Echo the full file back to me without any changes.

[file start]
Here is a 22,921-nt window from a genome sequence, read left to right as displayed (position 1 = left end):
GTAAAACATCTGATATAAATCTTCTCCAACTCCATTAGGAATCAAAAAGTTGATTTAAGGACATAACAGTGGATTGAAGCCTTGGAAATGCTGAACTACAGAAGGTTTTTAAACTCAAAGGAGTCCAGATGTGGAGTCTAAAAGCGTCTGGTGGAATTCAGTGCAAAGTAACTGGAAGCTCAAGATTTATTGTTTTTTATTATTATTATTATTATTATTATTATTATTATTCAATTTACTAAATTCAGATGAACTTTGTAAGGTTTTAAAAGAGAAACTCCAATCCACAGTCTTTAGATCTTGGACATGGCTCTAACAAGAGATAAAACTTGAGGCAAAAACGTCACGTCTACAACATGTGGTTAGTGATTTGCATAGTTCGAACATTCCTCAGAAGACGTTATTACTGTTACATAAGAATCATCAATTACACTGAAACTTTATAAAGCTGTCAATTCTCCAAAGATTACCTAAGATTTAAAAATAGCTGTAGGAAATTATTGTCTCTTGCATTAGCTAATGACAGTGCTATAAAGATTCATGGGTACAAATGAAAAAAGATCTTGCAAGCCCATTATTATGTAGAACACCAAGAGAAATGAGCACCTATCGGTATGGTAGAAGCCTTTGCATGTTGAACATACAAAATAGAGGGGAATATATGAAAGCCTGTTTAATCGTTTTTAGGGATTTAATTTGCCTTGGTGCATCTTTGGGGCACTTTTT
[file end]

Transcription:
Here is a 22,921-nt window from a genome sequence, read left to right as displayed (position 1 = left end):
GTAAAACATCTGATATAAATCTTCTCCAACTCCATTAGGAATCAAAAAGTTGATTTAAGGACATAACAGTGGATTGAAGCCTTGGAAATGCTGAACTACAGAAGGTTTTTAAACTCAAAGGAGTCCAGATGTGGAGTCTAAAAGCGTCTGGTGGAATTCAGTGCAAAGTAACTGGAAGCTCAAGATTTATTGTTTTTTATTATTATTATTATTATTATTATTATTATTATTCAATTTACTAAATTCAGATGAACTTTGTAAGGTTTTAAAAGAGAAACTCCAATCCACAGTCTTTAGATCTTGGACATGGCTCTAACAAGAGATAAAACTTGAGGCAAAAACGTCACGTCTACAACATGTGGTTAGTGATTTGCATAGTTCGAACATTCCTCAGAAGACGTTATTACTGTTACATAAGAATCATCAATTACACTGAAACTTTATAAAGCTGTCAATTCTCCAAAGATTACCTAAGATTTAAAAATAGCTGTAGGAAATTATTGTCTCTTGCATTAGCTAATGACAGTGCTATAAAGATTCATGGGTACAAATGAAAAAAGATCTTGCAAGCCCATTATTATGTAGAACACCAAGAGAAATGAGCACCTATCGGTATGGTAGAAGCCTTTGCATGTTGAACATACAAAATAGAGGGGAATATATGAAAGCCTGTTTAATCGTTTTTAGGGATTTAATTTGCCTTGGTGCATCTTTGGGGCACTTTTT